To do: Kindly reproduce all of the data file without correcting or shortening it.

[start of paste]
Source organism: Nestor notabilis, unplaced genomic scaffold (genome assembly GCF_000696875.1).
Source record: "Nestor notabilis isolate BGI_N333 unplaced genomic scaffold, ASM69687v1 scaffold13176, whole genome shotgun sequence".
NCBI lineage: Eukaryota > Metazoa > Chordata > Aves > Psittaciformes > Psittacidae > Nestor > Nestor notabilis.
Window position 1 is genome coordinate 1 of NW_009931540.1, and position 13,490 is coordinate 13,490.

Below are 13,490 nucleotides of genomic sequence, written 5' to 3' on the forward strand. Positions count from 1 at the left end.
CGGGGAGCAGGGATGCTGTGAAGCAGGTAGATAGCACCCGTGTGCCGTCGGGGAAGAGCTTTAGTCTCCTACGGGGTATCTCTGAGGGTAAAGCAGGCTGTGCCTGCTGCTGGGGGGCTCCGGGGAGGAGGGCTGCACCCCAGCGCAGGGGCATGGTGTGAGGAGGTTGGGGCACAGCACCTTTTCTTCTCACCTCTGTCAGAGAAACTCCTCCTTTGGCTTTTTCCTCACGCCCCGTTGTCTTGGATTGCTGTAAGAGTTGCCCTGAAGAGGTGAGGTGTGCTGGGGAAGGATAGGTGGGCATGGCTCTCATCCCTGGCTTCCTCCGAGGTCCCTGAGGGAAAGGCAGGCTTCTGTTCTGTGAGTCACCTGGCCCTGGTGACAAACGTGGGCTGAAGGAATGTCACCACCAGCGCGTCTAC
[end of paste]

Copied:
Source organism: Nestor notabilis, unplaced genomic scaffold (genome assembly GCF_000696875.1).
Source record: "Nestor notabilis isolate BGI_N333 unplaced genomic scaffold, ASM69687v1 scaffold13176, whole genome shotgun sequence".
NCBI lineage: Eukaryota > Metazoa > Chordata > Aves > Psittaciformes > Psittacidae > Nestor > Nestor notabilis.
Window position 1 is genome coordinate 1 of NW_009931540.1, and position 13,490 is coordinate 13,490.

Below are 13,490 nucleotides of genomic sequence, written 5' to 3' on the forward strand. Positions count from 1 at the left end.
CGGGGAGCAGGGATGCTGTGAAGCAGGTAGATAGCACCCGTGTGCCGTCGGGGAAGAGCTTTAGTCTCCTACGGGGTATCTCTGAGGGTAAAGCAGGCTGTGCCTGCTGCTGGGGGGCTCCGGGGAGGAGGGCTGCACCCCAGCGCAGGGGCATGGTGTGAGGAGGTTGGGGCACAGCACCTTTTCTTCTCACCTCTGTCAGAGAAACTCCTCCTTTGGCTTTTTCCTCACGCCCCGTTGTCTTGGATTGCTGTAAGAGTTGCCCTGAAGAGGTGAGGTGTGCTGGGGAAGGATAGGTGGGCATGGCTCTCATCCCTGGCTTCCTCCGAGGTCCCTGAGGGAAAGGCAGGCTTCTGTTCTGTGAGTCACCTGGCCCTGGTGACAAACGTGGGCTGAAGGAATGTCACCACCAGCGCGTCTAC